Bullseye (Challenge, 2006)
Bullseye is a fondly thought of long-running game show that was on ITV for 14 years. After it ended in 1995, it was often rumoured that it would return to the screen. In 2005 as part of the 50th anniversary celebrations of ITV there was a special series called the Game Show Marathon, where each week a classic game show was revived for a one-off edition with celebrities as the contestants.
These included the likes of Blockbusters, and also Bullseye, making it the first new edition for a decade. This was rather well received, so maybe it was finally time for a full series of a revival. And in 2006, game show channel Challenge decided to bring it back! Well, it was what we wanted wasn’t it? This was back in the days when Challenge made some original programming along with showing repeats. Dare I go near this one, as it seems that most fans would rather forget that it happened?
Well firstly, Jim Bowen wasn’t invited back to host. Instead, Dave Spikey hosted the revival. He was best known at the time for appearing in Channel 4 sitcom Phoenix Nights, and he did have some experience in game show presenting, as he was one of the hosts of ITV’s Chain Letters. However, they did bring back scorer Tony Green to join in. I remember one critic saying at the time something like “they brought back Tony Green but not Jim Bowen, the mind boggles”.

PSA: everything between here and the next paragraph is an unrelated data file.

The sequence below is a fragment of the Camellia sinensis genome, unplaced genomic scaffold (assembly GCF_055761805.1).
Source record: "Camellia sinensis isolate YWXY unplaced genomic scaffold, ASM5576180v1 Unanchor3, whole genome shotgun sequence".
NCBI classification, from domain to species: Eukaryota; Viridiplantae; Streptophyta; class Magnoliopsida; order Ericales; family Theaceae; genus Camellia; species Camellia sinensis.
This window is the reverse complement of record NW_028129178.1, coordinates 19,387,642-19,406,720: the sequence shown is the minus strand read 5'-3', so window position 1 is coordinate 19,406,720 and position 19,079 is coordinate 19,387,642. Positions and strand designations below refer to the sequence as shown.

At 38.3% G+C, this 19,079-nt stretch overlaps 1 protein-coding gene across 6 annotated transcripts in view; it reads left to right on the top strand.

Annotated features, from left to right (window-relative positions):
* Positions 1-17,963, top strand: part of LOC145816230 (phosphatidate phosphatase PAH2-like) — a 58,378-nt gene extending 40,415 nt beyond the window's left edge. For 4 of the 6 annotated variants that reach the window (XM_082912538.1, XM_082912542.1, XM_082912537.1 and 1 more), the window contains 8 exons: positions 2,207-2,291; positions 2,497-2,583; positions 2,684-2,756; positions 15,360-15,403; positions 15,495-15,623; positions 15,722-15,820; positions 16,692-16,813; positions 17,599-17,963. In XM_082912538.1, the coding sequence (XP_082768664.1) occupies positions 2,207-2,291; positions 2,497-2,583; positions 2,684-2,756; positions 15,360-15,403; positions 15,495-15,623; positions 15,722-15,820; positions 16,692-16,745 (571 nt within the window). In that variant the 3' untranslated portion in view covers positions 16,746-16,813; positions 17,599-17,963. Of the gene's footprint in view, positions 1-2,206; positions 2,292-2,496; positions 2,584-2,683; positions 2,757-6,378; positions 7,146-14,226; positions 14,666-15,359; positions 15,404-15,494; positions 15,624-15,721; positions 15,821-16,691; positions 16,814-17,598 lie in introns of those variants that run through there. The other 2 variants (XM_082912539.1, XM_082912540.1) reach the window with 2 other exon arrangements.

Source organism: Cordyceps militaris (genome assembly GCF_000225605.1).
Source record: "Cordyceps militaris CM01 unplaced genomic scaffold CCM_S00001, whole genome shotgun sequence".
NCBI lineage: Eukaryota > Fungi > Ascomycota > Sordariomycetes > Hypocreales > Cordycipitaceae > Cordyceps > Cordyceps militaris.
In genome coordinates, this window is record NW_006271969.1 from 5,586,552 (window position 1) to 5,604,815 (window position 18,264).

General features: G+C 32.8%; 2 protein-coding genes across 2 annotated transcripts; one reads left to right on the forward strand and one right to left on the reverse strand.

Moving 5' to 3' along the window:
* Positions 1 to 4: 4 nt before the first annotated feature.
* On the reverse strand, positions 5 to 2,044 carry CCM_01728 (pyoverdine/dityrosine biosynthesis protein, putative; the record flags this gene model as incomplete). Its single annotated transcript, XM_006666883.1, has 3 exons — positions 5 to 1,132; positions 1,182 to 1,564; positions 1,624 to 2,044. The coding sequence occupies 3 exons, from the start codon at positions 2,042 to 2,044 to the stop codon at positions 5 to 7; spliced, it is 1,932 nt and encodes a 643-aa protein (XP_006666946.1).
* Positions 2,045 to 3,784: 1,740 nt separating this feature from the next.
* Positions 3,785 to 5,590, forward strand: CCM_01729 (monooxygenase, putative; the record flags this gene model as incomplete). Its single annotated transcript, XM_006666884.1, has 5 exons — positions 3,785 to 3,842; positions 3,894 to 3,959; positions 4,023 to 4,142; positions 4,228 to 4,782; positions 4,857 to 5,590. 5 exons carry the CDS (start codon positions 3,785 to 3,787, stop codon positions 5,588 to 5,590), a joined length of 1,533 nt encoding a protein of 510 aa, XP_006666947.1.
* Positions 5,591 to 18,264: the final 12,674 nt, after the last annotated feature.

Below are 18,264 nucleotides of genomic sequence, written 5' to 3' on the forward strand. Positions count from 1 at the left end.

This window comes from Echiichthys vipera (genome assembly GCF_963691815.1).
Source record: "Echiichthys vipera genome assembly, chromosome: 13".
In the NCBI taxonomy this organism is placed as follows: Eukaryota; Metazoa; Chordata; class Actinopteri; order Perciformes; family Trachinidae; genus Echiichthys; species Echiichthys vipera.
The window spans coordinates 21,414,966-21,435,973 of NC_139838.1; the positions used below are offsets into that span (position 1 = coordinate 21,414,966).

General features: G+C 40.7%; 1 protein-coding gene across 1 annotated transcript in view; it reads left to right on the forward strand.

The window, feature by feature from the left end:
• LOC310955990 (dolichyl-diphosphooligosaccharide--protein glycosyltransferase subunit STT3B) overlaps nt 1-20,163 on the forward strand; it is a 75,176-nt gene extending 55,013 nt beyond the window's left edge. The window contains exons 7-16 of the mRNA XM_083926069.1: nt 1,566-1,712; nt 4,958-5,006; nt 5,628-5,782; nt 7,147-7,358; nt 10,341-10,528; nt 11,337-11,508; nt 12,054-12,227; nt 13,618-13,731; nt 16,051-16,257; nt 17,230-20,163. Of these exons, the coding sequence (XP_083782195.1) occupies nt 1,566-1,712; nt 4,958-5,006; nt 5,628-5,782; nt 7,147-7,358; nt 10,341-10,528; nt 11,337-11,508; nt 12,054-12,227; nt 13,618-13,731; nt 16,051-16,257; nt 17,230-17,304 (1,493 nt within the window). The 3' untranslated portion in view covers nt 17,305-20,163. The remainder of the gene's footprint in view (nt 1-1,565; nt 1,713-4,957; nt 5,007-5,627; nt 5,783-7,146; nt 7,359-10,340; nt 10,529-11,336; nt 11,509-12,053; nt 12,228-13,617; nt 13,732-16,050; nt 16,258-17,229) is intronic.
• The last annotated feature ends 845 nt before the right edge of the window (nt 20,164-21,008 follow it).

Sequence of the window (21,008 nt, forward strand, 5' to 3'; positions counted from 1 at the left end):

The revival begins with the opening sequence which is a reworking of the famous one that was used around the late-80s/early-90s, along with a different version of the theme music that everyone claps along to. It all seems a little cheap compared to the ITV version, although that could be said about just about all the elements of the show. As ever, three teams of two take part to show off their darts skills and general knowledge.
Now we were in the era of big money game shows, it is something of a surprise to discover that the money on offer actually went down in this version, with £150 for hitting a bullseye in the first round instead of £200. All other money values stayed the same. This was followed by the Pounds For Points round, although usually the round’s highest score was around 41, there weren’t many 180s on display here.
At the end of this round, the lowest-scoring teams were eliminated, but don’t worry, they did get their bendy Bullys along with plenty of other consolation prizes. After the break, it was time for the charity throw, but just like in some of the early series of the original version, the shows alternated between a professional darts player such as Phil Taylor and a celebrity taking part.
Then it was time for Bully’s Prize Board. There were nine prizes on offer as ever, but some of them seemed to get laughs from the studio audience which was a little harsh, the prizes weren’t that bad were they. Then it was time for the gamble, to score 101 or more in six darts to win the star prize, maybe it could be a fancy new car, just as long as it’s not another speedboat!
The revival of Bullseye lasted for 30 editions in one series, although it is still repeated on Challenge all these years later, but usually at around 2am, and there have been no plans for another revival. This version wasn’t as popular as the original series and overall it was a little disappointing, the format was 25-years-old by this point, maybe its moment had passed, but if ITV had given it a go and it had a bigger budget it possibly could have done a lot better. Maybe that could still happen one day.